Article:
Monday Medical: Mammogram myths busted
Annual screening mammograms are recommended for women beginning at age 40.
Request your appointment at the Gloria Gossard Breast Health Center at info.yvmc.org/remember, or call 970-871-2399.
Editor’s note: This article is the first in a three-part series for Breast Cancer Awareness Month.
If you’ve been putting off getting an annual mammogram, you might want to think again: every year, mammograms help detect cancers earlier, while they’re easier to treat.
Below, Dr. Terese I. Kaske, breast radiologist and medical director of Yampa Valley Medical Center’s Gloria Gossard Breast Health Center, dispels a few of the myths that prevent women from making their screening appointments.
Myth: I don’t have a family history of breast cancer, so don’t need to worry about getting a mammogram.
Support Local Journalism
Fact: For the majority of women who get breast cancer, there is no family history of the disease.
“Seventy-five percent of the women that we diagnose with breast cancer have no family history,” Kaske said. “Just because you don’t have a family history doesn’t mean you shouldn’t be screened.
“In the breast imaging community, we all feel strongly that continuing with yearly mammography gives us the best chance of finding early, curable breast cancer.”
Myth: Forty is too young to start getting an annual mammogram.
Fact: The American College of Radiology recommends starting mammograms at age 40, as does Kaske. Higher-risk women may start screenings at an earlier age.
“Mammography has been extremely well-researched and evaluated,” Kaske said. “Studies show that it decreases the mortality from breast cancer by 30 to 40 percent.”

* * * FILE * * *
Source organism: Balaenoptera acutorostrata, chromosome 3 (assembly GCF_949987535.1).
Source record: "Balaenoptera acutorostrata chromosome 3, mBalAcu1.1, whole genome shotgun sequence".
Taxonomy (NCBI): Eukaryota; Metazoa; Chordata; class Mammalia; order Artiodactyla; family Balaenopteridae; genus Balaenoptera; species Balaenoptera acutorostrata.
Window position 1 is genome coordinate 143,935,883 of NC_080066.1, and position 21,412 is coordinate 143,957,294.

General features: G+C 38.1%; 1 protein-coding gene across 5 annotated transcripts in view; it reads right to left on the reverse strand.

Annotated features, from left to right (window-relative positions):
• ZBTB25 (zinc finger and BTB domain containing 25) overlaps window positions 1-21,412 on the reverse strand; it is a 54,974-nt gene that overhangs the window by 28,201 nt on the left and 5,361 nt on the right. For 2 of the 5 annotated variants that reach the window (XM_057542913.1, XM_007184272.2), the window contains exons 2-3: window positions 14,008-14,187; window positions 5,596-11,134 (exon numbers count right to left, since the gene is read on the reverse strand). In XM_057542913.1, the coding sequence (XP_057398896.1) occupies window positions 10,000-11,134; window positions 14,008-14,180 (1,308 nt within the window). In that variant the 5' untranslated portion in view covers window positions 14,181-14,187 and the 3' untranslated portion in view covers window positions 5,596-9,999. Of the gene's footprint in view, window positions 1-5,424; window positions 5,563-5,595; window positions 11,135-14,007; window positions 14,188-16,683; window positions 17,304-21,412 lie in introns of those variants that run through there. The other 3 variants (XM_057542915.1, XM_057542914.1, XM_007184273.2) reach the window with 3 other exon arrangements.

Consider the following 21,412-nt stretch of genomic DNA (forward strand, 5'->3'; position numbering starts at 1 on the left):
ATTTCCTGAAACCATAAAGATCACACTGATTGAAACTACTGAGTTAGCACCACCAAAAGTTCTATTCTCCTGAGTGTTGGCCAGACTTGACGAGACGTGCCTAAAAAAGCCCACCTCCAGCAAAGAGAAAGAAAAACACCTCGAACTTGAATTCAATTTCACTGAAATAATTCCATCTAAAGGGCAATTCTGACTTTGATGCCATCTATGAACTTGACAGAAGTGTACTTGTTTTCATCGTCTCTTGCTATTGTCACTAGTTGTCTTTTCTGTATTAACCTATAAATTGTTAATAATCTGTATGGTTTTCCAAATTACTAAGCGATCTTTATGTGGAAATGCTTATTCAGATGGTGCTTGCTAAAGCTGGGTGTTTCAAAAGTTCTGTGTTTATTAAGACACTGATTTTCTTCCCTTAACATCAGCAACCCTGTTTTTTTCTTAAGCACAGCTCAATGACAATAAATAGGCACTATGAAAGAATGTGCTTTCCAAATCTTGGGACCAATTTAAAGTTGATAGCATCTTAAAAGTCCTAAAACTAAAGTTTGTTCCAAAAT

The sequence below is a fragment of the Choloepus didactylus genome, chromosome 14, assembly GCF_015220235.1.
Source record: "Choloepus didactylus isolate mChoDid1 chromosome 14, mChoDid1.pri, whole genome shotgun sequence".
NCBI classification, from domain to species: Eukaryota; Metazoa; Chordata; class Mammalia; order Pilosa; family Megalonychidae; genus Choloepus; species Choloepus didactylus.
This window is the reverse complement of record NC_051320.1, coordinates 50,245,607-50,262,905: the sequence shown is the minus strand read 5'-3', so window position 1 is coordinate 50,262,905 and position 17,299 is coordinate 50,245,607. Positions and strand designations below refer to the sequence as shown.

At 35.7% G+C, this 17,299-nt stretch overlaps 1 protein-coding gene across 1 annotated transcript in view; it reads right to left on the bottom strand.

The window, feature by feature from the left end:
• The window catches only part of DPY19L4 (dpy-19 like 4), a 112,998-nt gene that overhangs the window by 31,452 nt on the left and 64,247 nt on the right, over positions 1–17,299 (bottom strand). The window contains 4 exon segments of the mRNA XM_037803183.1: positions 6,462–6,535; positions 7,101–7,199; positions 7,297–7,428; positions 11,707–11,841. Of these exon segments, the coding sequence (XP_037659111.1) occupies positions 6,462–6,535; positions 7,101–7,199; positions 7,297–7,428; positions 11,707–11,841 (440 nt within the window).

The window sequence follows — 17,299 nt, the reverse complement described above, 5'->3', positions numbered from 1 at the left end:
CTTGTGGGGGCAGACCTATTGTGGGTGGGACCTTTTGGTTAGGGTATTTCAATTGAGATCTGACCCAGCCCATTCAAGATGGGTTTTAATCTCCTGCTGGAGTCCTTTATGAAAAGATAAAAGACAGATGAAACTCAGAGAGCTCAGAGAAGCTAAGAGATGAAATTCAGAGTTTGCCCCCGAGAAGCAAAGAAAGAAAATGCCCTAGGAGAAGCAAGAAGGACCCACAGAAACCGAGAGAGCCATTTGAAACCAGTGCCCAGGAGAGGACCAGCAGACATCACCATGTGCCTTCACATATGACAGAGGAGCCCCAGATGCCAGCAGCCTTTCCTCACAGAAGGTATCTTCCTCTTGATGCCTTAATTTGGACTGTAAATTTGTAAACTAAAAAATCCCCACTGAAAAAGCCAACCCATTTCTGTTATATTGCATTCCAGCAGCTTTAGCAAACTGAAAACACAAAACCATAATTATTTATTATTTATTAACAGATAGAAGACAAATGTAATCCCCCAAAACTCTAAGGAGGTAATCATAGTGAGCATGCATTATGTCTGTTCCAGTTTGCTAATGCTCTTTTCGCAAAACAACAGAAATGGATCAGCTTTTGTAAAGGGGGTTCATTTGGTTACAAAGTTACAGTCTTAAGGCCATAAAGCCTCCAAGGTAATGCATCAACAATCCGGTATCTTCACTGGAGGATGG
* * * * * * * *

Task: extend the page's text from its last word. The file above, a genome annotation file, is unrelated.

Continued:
Myth: A mammogram exposes me to too much radiation.
Fact: Mammograms use a very small amount of radiation.
“The radiation dose is very low,” Kaske said. “Having a mammogram exposes you to about half of the dose you get from living in Colorado for a year. And we think the benefits far outweigh the risks.”
Myth: I can’t afford a mammogram.
Fact: Most insurance plans cover yearly mammograms, but even without insurance, there are options to receive financial assistance for mammograms. Locally, events such as the Yampa Valley Breast Cancer Project’s Bust of Steamboat help raise funds to support needs.
Women shouldn’t hesitate to call the Gloria Gossard Breast Health Center to ask about financial assistance options, said Frannie Johnson, breast health nurse navigator.
“Financial assistance is available,” Johnson said. “You’re not taking funds away from someone else when you ask to have your mammogram covered.”
Myth: Mammograms are painful.
Fact: Mammograms should feel like a tight squeeze, nothing more.
“Mammograms should not be painful,” Kaske said. “Our technologists are very well-trained in techniques, and patients do have control, so that if it starts to feel too tight or pinchy, the technologist will stop and reposition.
“But the tight squeeze is important. It gives us better detail, and it allows us to use less radiation.”
Myth: I don’t have time to get a mammogram.
Fact: With busy schedules at work and home, finding time to get a mammogram can be a challenge. At the Gloria Gossard Breast Health Center, the value of your time is recognized, and the team strives to keep mammogram appointments to less than an hour; sometimes, a patient is in and out much faster.
Myth: I’m afraid that something will be found during my screening.
Fact: For the vast majority of women, screening mammograms show nothing suspicious and help provide peace of mind.
“Most of the time, we don’t find anything,” Kaske said. “We hope we never find anything, but if we do, we want to find it small. Then, the treatment is less aggressive, less expensive — all positives.”
For more information, contact the Breast Health Nurse Navigator at 970-875-2623.
Susan Cunningham writes for Yampa Valley Medical Center. She can be reached at email@example.com.
Support Local Journalism
Readers around Steamboat and Routt County make the Steamboat Pilot & Today’s work possible. Your financial contribution supports our efforts to deliver quality, locally relevant journalism.
Now more than ever, your support is critical to help us keep our community informed about the evolving coronavirus pandemic and the impact it is having locally. Every contribution, however large or small, will make a difference.
Each donation will be used exclusively for the development and creation of increased news coverage.
Start a dialogue, stay on topic and be civil.
If you don't follow the rules, your comment may be deleted.